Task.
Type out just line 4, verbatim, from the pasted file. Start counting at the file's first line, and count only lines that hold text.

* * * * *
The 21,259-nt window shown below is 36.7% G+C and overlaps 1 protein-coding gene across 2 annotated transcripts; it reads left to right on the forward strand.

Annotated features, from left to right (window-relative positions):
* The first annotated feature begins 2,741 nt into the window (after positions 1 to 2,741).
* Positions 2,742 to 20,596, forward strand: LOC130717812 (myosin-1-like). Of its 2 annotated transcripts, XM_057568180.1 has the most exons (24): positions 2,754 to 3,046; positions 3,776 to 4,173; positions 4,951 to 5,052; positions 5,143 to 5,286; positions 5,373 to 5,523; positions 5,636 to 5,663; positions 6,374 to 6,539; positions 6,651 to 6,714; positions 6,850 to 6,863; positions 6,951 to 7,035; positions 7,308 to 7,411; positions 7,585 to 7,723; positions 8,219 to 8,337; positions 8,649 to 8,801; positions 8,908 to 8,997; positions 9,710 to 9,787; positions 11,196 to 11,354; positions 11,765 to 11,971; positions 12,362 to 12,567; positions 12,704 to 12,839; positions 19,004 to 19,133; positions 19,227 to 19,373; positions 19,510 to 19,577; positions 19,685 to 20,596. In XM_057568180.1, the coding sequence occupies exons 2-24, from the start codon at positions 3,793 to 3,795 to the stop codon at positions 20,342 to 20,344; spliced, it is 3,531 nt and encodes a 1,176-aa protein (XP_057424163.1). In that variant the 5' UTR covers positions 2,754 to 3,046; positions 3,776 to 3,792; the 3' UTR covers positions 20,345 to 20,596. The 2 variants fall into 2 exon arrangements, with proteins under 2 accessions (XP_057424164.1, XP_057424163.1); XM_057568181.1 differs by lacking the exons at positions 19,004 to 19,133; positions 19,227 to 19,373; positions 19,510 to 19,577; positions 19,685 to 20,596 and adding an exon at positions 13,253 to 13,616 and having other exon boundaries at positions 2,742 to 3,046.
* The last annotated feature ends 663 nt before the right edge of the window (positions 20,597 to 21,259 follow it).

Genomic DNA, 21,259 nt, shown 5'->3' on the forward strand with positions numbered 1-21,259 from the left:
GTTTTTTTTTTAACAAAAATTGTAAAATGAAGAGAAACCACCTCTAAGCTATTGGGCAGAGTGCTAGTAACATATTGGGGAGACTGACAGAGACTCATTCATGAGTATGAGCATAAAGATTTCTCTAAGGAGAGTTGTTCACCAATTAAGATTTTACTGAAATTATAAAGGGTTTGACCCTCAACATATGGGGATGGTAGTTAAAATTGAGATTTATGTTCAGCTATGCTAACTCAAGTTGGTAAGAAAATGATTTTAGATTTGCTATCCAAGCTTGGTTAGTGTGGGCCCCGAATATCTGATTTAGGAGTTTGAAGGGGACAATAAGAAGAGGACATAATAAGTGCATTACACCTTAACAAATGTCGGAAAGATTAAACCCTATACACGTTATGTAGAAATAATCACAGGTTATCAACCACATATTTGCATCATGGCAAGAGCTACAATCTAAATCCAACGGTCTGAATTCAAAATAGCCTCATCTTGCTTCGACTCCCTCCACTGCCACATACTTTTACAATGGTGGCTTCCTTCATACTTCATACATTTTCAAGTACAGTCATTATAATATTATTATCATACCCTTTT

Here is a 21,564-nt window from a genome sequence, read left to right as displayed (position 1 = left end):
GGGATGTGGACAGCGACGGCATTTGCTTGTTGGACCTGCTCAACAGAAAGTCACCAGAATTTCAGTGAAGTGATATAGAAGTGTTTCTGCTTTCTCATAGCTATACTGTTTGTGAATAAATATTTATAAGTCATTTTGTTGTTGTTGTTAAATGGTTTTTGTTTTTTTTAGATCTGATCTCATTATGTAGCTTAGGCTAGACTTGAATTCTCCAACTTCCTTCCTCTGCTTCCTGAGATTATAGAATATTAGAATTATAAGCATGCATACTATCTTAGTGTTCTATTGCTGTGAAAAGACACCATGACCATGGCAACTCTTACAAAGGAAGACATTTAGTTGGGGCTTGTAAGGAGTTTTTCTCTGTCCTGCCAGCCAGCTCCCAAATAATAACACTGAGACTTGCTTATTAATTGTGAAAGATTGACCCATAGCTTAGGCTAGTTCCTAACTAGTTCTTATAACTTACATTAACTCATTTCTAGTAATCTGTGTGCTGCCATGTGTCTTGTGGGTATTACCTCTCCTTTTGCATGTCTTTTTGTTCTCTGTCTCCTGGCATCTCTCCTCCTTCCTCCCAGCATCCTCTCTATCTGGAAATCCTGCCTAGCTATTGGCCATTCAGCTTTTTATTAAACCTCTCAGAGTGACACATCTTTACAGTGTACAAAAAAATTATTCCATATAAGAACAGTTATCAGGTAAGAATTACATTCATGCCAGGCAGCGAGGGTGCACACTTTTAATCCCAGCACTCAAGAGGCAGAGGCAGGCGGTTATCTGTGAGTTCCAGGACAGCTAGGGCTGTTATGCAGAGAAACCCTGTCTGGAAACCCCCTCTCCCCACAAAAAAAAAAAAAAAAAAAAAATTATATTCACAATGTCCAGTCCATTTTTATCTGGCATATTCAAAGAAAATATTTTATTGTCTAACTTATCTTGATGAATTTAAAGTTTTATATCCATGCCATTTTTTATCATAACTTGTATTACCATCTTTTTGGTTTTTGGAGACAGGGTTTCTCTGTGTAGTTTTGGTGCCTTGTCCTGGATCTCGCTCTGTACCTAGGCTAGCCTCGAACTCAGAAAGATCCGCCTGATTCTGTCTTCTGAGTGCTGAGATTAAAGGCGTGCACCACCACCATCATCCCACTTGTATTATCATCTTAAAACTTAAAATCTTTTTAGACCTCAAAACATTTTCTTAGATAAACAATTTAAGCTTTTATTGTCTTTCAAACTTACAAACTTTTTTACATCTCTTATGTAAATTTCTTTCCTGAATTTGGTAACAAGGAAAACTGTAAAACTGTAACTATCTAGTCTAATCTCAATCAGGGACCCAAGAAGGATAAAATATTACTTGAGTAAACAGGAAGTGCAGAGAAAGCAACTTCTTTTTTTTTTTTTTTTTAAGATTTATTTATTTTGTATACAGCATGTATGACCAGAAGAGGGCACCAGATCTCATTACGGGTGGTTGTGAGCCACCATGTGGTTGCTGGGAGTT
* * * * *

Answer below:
* Positions 2,742 to 20,596, forward strand: LOC130717812 (myosin-1-like). Of its 2 annotated transcripts, XM_057568180.1 has the most exons (24): positions 2,754 to 3,046; positions 3,776 to 4,173; positions 4,951 to 5,052; positions 5,143 to 5,286; positions 5,373 to 5,523; positions 5,636 to 5,663; positions 6,374 to 6,539; positions 6,651 to 6,714; positions 6,850 to 6,863; positions 6,951 to 7,035; positions 7,308 to 7,411; positions 7,585 to 7,723; positions 8,219 to 8,337; positions 8,649 to 8,801; positions 8,908 to 8,997; positions 9,710 to 9,787; positions 11,196 to 11,354; positions 11,765 to 11,971; positions 12,362 to 12,567; positions 12,704 to 12,839; positions 19,004 to 19,133; positions 19,227 to 19,373; positions 19,510 to 19,577; positions 19,685 to 20,596. In XM_057568180.1, the coding sequence occupies exons 2-24, from the start codon at positions 3,793 to 3,795 to the stop codon at positions 20,342 to 20,344; spliced, it is 3,531 nt and encodes a 1,176-aa protein (XP_057424163.1). In that variant the 5' UTR covers positions 2,754 to 3,046; positions 3,776 to 3,792; the 3' UTR covers positions 20,345 to 20,596. The 2 variants fall into 2 exon arrangements, with proteins under 2 accessions (XP_057424164.1, XP_057424163.1); XM_057568181.1 differs by lacking the exons at positions 19,004 to 19,133; positions 19,227 to 19,373; positions 19,510 to 19,577; positions 19,685 to 20,596 and adding an exon at positions 13,253 to 13,616 and having other exon boundaries at positions 2,742 to 3,046.